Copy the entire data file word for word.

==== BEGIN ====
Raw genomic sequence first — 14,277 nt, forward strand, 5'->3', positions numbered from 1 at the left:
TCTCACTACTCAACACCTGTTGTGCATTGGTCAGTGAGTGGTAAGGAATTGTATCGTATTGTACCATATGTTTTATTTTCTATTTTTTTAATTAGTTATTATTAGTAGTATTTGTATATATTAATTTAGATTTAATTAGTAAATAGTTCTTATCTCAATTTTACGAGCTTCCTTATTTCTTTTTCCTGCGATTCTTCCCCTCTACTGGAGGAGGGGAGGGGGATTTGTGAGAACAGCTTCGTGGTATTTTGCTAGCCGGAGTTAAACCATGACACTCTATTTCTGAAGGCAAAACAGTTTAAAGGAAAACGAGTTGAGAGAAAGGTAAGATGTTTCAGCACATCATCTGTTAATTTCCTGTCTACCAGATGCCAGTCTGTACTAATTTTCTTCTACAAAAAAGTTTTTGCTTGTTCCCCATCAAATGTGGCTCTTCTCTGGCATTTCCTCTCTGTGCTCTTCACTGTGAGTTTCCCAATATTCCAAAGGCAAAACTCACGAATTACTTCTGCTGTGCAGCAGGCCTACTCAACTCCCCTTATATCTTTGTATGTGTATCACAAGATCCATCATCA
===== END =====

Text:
Raw genomic sequence first — 14,277 nt, forward strand, 5'->3', positions numbered from 1 at the left:
TCTCACTACTCAACACCTGTTGTGCATTGGTCAGTGAGTGGTAAGGAATTGTATCGTATTGTACCATATGTTTTATTTTCTATTTTTTTAATTAGTTATTATTAGTAGTATTTGTATATATTAATTTAGATTTAATTAGTAAATAGTTCTTATCTCAATTTTACGAGCTTCCTTATTTCTTTTTCCTGCGATTCTTCCCCTCTACTGGAGGAGGGGAGGGGGATTTGTGAGAACAGCTTCGTGGTATTTTGCTAGCCGGAGTTAAACCATGACACTCTATTTCTGAAGGCAAAACAGTTTAAAGGAAAACGAGTTGAGAGAAAGGTAAGATGTTTCAGCACATCATCTGTTAATTTCCTGTCTACCAGATGCCAGTCTGTACTAATTTTCTTCTACAAAAAAGTTTTTGCTTGTTCCCCATCAAATGTGGCTCTTCTCTGGCATTTCCTCTCTGTGCTCTTCACTGTGAGTTTCCCAATATTCCAAAGGCAAAACTCACGAATTACTTCTGCTGTGCAGCAGGCCTACTCAACTCCCCTTATATCTTTGTATGTGTATCACAAGATCCATCATCA